Kids’ Fear of New Food is Hereditary

NEW YORK: UK researchers have provided an explanation for why some children hate to try new foods — it’s in the genes.

In a large study of twins, which included both identical and fraternal twin pairs, Dr Lucy J Cooke of University College London and her colleagues found that nearly 80% of children’s tendency to avoid unfamiliar foods was inherited.

“Parents can be reassured that their child’s reluctance to try new foods is not simply the result of poor parental feeding practices, but it is partly in the genes,” Cooke and her team write.

And, they add, repeatedly offering foods to children can make the foods more familiar, and eventually even liked.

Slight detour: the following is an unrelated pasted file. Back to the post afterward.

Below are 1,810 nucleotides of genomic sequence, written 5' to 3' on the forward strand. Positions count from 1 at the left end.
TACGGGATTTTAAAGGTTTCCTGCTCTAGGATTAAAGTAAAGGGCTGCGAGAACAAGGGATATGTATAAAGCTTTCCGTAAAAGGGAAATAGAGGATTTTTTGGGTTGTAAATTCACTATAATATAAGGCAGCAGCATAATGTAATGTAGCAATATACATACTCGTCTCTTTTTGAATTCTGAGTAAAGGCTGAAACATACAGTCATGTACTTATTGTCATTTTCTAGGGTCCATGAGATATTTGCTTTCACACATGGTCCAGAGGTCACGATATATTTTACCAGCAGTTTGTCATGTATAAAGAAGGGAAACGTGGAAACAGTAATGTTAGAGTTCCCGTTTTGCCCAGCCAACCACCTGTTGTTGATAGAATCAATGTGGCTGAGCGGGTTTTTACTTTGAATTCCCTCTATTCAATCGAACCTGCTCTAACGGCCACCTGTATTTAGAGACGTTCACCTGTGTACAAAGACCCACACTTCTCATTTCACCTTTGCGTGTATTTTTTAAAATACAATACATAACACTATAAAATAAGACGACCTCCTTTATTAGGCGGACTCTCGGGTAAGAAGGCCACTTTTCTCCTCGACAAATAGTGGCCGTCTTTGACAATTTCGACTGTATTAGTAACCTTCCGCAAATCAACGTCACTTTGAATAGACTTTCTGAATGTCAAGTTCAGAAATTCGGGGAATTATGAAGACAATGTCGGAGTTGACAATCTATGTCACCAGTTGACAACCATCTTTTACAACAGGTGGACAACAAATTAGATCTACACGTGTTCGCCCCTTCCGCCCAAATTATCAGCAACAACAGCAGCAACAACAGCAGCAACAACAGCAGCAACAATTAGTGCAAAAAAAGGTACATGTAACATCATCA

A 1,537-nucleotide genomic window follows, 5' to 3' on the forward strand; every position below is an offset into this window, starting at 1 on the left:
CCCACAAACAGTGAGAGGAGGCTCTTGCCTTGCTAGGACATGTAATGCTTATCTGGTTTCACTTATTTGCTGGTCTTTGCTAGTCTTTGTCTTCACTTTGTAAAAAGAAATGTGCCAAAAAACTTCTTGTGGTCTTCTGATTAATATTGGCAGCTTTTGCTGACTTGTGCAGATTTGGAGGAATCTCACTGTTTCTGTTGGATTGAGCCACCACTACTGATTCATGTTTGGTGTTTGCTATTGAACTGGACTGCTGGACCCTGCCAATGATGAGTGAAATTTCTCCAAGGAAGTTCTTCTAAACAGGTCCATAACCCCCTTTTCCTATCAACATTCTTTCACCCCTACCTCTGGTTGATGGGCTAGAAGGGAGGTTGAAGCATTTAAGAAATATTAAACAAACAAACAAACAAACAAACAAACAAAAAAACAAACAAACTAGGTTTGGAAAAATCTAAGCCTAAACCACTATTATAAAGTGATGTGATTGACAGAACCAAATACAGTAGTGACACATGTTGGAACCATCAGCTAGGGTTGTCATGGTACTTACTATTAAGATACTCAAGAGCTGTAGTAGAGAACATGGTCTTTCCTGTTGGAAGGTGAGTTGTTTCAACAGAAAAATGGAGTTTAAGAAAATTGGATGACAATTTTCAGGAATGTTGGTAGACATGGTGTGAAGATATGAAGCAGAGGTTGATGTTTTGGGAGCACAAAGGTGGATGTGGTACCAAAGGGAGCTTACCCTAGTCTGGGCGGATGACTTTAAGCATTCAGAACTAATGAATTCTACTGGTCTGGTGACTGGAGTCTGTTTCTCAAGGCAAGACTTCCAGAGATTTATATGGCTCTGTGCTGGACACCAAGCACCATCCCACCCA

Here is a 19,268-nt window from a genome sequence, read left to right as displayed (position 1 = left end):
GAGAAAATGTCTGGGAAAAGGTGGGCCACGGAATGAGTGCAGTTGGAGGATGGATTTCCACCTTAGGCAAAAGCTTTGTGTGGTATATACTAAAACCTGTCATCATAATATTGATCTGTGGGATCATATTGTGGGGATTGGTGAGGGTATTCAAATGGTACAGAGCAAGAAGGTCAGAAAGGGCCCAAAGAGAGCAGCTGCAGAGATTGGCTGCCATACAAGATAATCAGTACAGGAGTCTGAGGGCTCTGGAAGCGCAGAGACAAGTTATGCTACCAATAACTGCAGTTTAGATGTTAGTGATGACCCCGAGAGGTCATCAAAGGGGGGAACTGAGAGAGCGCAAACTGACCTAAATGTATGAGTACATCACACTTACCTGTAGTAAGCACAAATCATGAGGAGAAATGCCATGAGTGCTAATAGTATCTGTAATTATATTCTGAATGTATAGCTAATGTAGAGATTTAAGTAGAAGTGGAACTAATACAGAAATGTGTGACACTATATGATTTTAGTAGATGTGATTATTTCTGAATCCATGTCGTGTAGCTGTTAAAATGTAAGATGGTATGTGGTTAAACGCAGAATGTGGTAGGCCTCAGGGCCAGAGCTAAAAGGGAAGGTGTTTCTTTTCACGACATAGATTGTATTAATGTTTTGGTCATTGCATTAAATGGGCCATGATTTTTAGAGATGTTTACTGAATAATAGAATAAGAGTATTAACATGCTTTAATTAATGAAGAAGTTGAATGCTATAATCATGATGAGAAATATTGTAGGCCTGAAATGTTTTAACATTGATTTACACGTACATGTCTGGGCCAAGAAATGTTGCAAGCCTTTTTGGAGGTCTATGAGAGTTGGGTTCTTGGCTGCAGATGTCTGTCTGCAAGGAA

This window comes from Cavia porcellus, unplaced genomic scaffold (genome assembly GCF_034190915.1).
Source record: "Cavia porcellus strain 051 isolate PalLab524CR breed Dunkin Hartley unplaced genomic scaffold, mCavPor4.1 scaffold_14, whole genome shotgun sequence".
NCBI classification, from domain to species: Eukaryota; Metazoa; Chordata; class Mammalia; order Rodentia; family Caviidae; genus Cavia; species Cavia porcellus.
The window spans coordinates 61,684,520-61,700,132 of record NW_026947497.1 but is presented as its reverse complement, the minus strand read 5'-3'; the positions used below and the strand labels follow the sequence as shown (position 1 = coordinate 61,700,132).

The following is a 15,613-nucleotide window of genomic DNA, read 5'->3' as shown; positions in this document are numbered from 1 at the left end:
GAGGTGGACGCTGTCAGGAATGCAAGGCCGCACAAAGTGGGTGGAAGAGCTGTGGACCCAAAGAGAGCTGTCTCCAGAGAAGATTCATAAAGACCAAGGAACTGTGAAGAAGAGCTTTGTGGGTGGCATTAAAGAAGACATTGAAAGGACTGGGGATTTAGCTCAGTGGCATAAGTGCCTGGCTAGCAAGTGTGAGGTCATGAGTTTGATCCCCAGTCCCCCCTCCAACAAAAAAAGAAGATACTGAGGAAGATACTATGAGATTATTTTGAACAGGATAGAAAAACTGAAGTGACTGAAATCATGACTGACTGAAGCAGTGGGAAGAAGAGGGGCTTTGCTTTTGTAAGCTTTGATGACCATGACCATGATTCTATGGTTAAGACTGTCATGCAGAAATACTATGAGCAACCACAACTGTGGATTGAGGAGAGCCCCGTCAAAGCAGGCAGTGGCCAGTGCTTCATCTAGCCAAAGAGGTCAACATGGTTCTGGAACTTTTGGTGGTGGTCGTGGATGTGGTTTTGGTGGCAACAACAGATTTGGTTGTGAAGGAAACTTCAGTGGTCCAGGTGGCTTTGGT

Both humans and other animals show a reluctance to try new foods, known scientifically as ‘food neophobia’. This avoidance may have had an evolutionary advantage in preventing exposure to potentially toxic foods, the researchers note in the American Journal of Clinical Nutrition.

“In the modern environment where foods are generally safe to eat, neophobia appears principally to have an adverse effect on food choices, particularly on intake of foods and vegetables,” they say. But these findings do not mean that parenting is unimportant in these behaviours.

Source: The Times Of India

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